There’s nothing like a crisp glass of white wine at the end of a long, hot summer day.
Unless that wine has gone bad because it sat on the shelf for too long.
Treasury Wine Estates, an Australian wine company which is among the top 10 wineries by sales in the U.S., is planning to destroy more than half a million cases of wine on this side of the pond because the bottles expired before being sold.
More than $33 million of wine will be lost, said CEO David Dearie. That total will include 500,000 to 600,000 cases of white wine that didn’t move off the shelves as fast as company executives hoped.
“The demand for these products didn’t keep up with the supply,” said Joel Fisher, “The company just took really bold action, and decided we don’t want to have product at our distributors that are aged and out of date.”
“Most white wines are meant to be drunk fresh,” Fisher added.
The brands to be eliminated are primarily sourced from the U.S., but there are also wines from other countries of origin, according to Fisher.
In Sonoma County, Treasury owns Chateau St. Jean, Cellar No. 8 and Souverain. Stag’s Leap Winery, Beringer Vineyards and St. Clement are among the company’s Napa brands. Treasury also does marketing for Sbragia Family Vineyards.
When Treasury was created through a series of mergers, the company inherited more than the ideal levels of inventory, Dearie said. More than 80 percent of the wine being destroyed typically sells for less than $10 a bottle, the company said.
“Most of it is commercial inventory and it is made to be consumed young,” Dearie said.
“The destruction of old and obsolete stock will, we believe, add to our reputation in the U.S.,” Dearie told investors.
So, what will become of those tired bottles?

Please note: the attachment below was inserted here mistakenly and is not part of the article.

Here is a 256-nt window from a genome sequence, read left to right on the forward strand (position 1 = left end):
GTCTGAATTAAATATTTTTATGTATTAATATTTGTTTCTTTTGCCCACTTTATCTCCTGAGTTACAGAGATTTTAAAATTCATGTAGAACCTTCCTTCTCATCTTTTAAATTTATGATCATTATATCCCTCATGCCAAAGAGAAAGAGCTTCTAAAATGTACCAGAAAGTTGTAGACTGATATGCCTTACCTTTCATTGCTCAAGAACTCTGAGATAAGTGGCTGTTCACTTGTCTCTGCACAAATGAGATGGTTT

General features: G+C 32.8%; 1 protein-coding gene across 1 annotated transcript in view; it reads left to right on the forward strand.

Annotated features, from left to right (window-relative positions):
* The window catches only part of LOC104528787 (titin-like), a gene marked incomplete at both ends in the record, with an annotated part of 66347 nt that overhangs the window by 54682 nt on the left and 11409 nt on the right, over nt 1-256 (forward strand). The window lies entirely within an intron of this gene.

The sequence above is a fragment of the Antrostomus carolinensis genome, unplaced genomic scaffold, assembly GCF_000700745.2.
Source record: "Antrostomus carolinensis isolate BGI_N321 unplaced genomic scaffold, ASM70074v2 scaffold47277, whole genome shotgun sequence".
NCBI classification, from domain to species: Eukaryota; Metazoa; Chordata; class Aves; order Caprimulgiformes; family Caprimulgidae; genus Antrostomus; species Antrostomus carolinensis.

Most likely, the bottles and affiliated packaging and parts will be recycled, and even the alcohol can be repurposed, Fisher said.
“We are fielding requests from various people around the world who are interested in it, and if it’s a match we’ll look at it, but not for consumption, because we don’t want to be selling or giving away stale wines,” Fisher said.
Treasury Wine Estates shipped 15.4 million cases of wine to the U.S. in 2013, down from 15.7 million cases in 2012. But U.S. consumers only bought 15 million cases, down 2.7 percent from 2012, when it sold 15.4 million. The company reported annual revenues of $1.76 billion in Australian dollars for the year that ended June 30.
The news wasn’t all bad. Sales at the company’s Chateau St. Jean grew 14 percent over the year, and sales of Beringer Classics grew 4.8 percent.
The news that Treasury was planning to destroy wine on a mass scale in the U.S. had fueled speculation that the company was retrenching in the country, but representatives said otherwise.
“We are addressing the challenges in the U.S. and believe our recent actions will help improve our performance,” Dearie said in the investor call.
“The company remains absolutely committed to the U.S. and believes it’s important to be here,” Fisher said.